Fu Hong

A true modernist realist, displaying powerful draftsmanship in his skillfully painted pictures.

Exhaustively trained in classical realism in his birth country China, he now has the appropriate tools and is intellectually free enough to push the limits of his representational picture making, often reverting to the tried and true figurative discipline to reinvigorate his pictorial energies and concrete his own unique contemporary vision.

Fu Hong captures the ordinary moment and turns it inside out, into the “out of the ordinary moment”

Whether it is an intimate nude scene, a vibrant glowing landscape, rock stars powering in the harsh light of performance, or a homely bowl of lush tulips, one is instantly captivated by the high key colours, scintillating tones, imaginative perspectives, and dramatic compositional design evident in Fu Hong’s paintings.

Hong’s freewheeling brush style knowingly adapts to the demands put upon it by his theatrical imagination…shifting from rhythmic, to gestural, to pure impressionist with equal vigour and sensibility…and herein lies his individuality as a painter, he never lets go of the greater psychological content of his work as he painstakingly develops this refined painterly individuality.

Whether painting flowers in all their comfortable and comfortable blooming, a confronting larger than life emotionally penetrating portrait of the famous or otherwise, a panoramic landscape dripping in earth tones, botanical greens, and sky blues licked with warm radiant light, Fu Hong captures the ordinary moment and turns it inside out into the “out of the ordinary moment”…one of grace and poise.

Born in China in 1946, after graduating from the China Arts & Crafts Academy, Beijing, he was commissioned to paint the late Chairman Mao. From 1966-68 he was artistic designer for the China Theatre Music Academy, from 1974-75 artistic designer at the Central Folk and Dance Troupe of China, from 1975-80 artistic director at the National Central Television Drama Section and Broadcasting Arts Company of China, and from 1985-90 director of the “artist’s gallery” of China National Artistic Association, Beijing.

Since arriving in Australia in 1990, Hong has gained a deserved reputation as an outstanding realist painter with “impressionist” leanings working in his own distinct manner. Each individual picture has an experiential sculptural syntax running through its pictorial space – one can actually see the solidity of his pictorial forms and “feel” them through his skilful and inventive use of modelling, perspective and spatial illusion.

At heart he is a finely attuned and well-honed colourist with a sensual, tactile approach to the spontaneous application of paint and the intuitive balancing of colour contrasts and harmonies – he is not hamstrung by notions of yesterday’s classicism – he is a true modernist realist with a technicolour palette – and he is not afraid to compose chromatically.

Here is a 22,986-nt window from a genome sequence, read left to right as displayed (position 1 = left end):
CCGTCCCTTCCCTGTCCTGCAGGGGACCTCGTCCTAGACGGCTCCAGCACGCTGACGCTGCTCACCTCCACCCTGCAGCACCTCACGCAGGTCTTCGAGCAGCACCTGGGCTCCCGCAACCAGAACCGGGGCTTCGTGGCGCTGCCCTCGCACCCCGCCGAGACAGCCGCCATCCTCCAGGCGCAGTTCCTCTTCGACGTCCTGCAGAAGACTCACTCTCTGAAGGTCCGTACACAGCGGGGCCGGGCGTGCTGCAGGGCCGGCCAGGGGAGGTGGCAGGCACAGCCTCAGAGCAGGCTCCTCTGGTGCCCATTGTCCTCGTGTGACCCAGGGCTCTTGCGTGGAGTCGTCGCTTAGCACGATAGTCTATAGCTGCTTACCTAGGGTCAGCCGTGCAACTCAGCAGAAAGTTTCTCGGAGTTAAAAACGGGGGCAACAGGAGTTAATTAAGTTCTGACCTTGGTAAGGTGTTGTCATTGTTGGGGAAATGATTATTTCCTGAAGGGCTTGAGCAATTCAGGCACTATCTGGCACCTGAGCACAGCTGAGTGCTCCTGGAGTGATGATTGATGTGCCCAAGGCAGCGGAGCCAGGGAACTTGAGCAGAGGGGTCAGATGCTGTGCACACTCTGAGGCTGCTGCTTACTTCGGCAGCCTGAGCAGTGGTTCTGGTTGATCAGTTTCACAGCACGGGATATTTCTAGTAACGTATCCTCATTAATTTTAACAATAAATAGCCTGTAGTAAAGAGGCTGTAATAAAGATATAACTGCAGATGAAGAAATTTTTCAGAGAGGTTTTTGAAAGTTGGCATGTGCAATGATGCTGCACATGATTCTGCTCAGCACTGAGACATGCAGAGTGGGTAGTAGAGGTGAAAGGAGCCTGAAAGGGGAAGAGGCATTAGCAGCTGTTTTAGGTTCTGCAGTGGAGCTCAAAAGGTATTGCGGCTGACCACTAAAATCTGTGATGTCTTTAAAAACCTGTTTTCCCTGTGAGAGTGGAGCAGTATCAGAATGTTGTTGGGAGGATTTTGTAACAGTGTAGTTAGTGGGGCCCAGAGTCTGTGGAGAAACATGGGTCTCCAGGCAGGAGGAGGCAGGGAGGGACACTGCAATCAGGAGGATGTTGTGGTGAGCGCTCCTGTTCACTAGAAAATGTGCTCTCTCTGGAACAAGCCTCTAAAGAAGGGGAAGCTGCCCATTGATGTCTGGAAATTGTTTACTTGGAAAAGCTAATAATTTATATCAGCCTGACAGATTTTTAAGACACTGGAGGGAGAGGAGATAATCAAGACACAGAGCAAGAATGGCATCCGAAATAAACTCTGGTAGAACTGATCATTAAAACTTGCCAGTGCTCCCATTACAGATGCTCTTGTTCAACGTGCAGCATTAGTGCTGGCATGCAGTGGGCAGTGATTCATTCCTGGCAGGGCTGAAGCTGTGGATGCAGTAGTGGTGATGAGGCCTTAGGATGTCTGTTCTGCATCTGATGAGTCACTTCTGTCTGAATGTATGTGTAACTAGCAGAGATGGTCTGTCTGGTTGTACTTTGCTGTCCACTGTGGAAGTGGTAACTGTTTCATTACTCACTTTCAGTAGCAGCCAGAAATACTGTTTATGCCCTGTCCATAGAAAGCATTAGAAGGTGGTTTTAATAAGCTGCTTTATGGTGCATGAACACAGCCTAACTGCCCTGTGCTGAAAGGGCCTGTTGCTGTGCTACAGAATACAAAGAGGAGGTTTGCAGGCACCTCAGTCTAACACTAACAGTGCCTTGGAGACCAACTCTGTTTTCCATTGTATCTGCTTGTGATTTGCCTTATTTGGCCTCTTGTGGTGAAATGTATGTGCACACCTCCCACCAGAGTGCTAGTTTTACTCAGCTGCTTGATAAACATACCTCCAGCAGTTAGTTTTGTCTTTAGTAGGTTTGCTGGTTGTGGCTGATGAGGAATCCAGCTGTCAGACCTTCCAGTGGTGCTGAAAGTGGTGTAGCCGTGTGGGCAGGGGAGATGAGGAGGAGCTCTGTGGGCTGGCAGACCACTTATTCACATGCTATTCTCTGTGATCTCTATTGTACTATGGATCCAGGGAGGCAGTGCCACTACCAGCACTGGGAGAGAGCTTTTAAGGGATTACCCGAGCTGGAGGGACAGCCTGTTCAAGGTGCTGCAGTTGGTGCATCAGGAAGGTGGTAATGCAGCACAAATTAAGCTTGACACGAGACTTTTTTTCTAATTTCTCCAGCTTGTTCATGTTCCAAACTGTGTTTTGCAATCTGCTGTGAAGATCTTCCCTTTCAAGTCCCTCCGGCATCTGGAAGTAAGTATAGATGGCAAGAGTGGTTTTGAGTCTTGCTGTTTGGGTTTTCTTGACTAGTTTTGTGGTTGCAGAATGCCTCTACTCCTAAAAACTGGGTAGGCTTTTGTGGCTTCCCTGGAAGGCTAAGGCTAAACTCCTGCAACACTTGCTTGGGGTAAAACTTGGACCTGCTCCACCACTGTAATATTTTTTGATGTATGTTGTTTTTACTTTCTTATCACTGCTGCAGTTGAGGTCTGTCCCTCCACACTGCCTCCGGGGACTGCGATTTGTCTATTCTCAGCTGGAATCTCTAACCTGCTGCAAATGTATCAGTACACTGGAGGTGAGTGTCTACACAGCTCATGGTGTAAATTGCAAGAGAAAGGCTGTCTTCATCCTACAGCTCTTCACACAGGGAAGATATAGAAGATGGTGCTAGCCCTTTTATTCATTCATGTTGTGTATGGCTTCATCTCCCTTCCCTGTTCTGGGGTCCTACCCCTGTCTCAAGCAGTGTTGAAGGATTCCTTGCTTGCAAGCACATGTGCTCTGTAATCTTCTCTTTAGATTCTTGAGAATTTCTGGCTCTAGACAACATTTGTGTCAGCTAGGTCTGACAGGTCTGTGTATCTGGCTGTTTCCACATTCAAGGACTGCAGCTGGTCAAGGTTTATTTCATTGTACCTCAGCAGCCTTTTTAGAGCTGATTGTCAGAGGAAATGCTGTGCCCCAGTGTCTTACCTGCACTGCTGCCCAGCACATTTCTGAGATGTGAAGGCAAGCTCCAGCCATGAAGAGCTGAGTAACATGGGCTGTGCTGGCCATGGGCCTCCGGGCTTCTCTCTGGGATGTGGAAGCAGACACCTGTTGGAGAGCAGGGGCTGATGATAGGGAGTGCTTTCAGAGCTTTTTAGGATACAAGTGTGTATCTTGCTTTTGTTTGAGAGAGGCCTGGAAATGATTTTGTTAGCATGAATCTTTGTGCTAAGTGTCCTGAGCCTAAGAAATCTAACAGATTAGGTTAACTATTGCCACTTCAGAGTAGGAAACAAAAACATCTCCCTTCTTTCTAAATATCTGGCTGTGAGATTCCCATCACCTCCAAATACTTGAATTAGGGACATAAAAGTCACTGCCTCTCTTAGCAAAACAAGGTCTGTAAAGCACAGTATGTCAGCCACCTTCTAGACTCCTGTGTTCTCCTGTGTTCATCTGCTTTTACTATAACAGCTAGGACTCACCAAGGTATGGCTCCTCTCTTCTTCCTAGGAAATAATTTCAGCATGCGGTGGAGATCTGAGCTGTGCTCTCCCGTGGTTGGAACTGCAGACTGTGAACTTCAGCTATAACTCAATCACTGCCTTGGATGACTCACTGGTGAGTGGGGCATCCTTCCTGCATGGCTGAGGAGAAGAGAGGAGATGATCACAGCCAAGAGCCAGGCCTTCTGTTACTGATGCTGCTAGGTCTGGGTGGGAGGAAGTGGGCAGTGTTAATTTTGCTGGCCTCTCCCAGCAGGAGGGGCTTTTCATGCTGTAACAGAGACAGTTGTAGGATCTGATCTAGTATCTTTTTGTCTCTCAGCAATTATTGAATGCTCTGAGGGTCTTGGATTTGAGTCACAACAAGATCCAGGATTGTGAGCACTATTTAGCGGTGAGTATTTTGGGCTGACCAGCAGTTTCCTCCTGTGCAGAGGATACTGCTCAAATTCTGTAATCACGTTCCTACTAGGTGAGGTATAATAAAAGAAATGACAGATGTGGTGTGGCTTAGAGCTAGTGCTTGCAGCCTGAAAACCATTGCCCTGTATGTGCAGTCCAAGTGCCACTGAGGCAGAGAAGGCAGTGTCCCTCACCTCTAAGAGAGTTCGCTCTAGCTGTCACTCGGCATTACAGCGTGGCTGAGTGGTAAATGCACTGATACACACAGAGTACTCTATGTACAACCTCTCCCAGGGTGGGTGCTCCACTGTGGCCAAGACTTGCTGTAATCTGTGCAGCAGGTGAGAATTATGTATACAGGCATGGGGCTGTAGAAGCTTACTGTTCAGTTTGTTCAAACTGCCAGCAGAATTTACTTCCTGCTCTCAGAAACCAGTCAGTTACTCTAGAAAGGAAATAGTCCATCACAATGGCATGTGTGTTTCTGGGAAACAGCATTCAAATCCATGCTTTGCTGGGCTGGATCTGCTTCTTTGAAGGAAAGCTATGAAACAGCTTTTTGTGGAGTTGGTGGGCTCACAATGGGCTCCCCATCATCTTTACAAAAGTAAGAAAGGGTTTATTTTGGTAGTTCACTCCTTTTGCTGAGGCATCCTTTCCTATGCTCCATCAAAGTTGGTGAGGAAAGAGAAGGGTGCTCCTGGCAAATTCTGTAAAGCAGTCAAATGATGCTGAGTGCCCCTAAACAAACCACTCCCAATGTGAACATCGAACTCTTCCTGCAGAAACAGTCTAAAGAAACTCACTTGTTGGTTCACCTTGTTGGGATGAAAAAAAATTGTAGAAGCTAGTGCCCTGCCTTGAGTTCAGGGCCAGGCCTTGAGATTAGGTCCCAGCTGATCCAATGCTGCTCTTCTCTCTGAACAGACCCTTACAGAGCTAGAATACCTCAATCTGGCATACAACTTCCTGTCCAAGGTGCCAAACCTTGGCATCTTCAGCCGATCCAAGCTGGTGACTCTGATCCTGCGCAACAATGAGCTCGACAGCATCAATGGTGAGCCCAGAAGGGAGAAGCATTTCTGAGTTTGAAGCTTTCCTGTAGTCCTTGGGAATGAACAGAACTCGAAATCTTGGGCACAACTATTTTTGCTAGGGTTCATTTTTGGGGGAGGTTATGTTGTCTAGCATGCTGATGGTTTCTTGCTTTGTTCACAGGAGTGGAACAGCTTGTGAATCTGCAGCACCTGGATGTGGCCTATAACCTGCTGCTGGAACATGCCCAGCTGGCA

Hong’s nudes possess a voluptuousness shape – it is as though he has caressed them awake from the surrounding painted field; his landscapes reveal an impressionist-like impasto of blotches, strokes and nuanced flourishes, his drawings are tour deforces of draftsmanship, and his flowers stand alone in contemporary floral realism.

His impressive achievements include being a finalist in the 2004 Dobell Prize for Drawing at the State Gallery of NSW, a finalist in the 1996 Doug Moran National Portrait Prize, and 2002 winner of the Shirley Hannan National Portrait Award. His work is featured in the collections of China National Gallery, the Murdoch Family, Sir Charles Court, Crown Casino, the Ethel Turner Family, Safti Military Institute of Singapore, and many more.


 His portraits are consistently outstanding works of art…

Fu Hong stars as a portrait artist to be admired.

Commissioned and avidly collected, he is very fast on the ascension, markedly since his intimately reflective portrayal of artist and philanthropist Dr Joseph Brown, which was commissioned for Cbus (Superannuation Fund for the Construction and Building Industries) to be included in the collection known as “The Cbus Australian Art Collection” as advised by Dr Joseph Brown.

The portrait of Dr Brown was selected as a finalist in the 2008 Archibald Prize.

Subsequently, on the back of that success was commissioned to paint Dame Elizabeth Murdoch, a challenge which he was eager to take on.

The Portrait of Dame Elisabeth Murdoch was a Finalist in the Archibald Prize 2009 Oil on Canvas. Dame Elisabeth turned 100 in the February that same year.

Fu Hong’s portraits are consistently outstanding works of art, capturing the essence of the sitter, with particular attention to detail of the eyes reflecting the person’s inner being.

Not exclusively a portraiture artist, Hong is well known for his up-tempo modernist leaning, high-key impressionist colour bursts, and soft sensuous tonal rendering melded around a masterly drawn structure. He is very much a painterly artist challenging the fashionable anti-art contemporary paradigm, all the while guided by his aesthetic desire to enhance and heighten the living reality of his subject rather than to merely copy or imitate it in a deadened photorealistic manner.

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